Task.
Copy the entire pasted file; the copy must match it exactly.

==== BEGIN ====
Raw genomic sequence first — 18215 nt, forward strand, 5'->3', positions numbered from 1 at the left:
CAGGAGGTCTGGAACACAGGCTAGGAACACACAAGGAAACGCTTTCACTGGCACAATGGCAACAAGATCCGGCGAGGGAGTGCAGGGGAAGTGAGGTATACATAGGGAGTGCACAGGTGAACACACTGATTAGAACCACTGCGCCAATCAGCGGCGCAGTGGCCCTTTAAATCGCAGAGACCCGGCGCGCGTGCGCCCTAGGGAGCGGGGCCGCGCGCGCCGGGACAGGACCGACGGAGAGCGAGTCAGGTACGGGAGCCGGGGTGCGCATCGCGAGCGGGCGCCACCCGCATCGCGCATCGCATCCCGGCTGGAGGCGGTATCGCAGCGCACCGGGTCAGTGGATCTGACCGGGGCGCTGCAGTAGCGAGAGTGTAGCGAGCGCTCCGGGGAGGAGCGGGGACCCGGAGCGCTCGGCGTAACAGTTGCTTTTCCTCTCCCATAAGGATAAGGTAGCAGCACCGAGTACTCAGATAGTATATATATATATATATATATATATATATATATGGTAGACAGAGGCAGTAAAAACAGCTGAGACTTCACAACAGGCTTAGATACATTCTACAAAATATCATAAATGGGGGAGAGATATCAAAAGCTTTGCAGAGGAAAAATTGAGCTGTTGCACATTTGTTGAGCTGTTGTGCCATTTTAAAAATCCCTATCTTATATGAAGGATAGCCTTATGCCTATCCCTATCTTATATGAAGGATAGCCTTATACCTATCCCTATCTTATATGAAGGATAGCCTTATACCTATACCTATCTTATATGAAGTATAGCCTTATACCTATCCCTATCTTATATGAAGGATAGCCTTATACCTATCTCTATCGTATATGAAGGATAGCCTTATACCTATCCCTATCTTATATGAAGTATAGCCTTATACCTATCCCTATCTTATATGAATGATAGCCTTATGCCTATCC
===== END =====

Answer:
Raw genomic sequence first — 18215 nt, forward strand, 5'->3', positions numbered from 1 at the left:
CAGGAGGTCTGGAACACAGGCTAGGAACACACAAGGAAACGCTTTCACTGGCACAATGGCAACAAGATCCGGCGAGGGAGTGCAGGGGAAGTGAGGTATACATAGGGAGTGCACAGGTGAACACACTGATTAGAACCACTGCGCCAATCAGCGGCGCAGTGGCCCTTTAAATCGCAGAGACCCGGCGCGCGTGCGCCCTAGGGAGCGGGGCCGCGCGCGCCGGGACAGGACCGACGGAGAGCGAGTCAGGTACGGGAGCCGGGGTGCGCATCGCGAGCGGGCGCCACCCGCATCGCGCATCGCATCCCGGCTGGAGGCGGTATCGCAGCGCACCGGGTCAGTGGATCTGACCGGGGCGCTGCAGTAGCGAGAGTGTAGCGAGCGCTCCGGGGAGGAGCGGGGACCCGGAGCGCTCGGCGTAACAGTTGCTTTTCCTCTCCCATAAGGATAAGGTAGCAGCACCGAGTACTCAGATAGTATATATATATATATATATATATATATATATATGGTAGACAGAGGCAGTAAAAACAGCTGAGACTTCACAACAGGCTTAGATACATTCTACAAAATATCATAAATGGGGGAGAGATATCAAAAGCTTTGCAGAGGAAAAATTGAGCTGTTGCACATTTGTTGAGCTGTTGTGCCATTTTAAAAATCCCTATCTTATATGAAGGATAGCCTTATGCCTATCCCTATCTTATATGAAGGATAGCCTTATACCTATCCCTATCTTATATGAAGGATAGCCTTATACCTATACCTATCTTATATGAAGTATAGCCTTATACCTATCCCTATCTTATATGAAGGATAGCCTTATACCTATCTCTATCGTATATGAAGGATAGCCTTATACCTATCCCTATCTTATATGAAGTATAGCCTTATACCTATCCCTATCTTATATGAATGATAGCCTTATGCCTATCC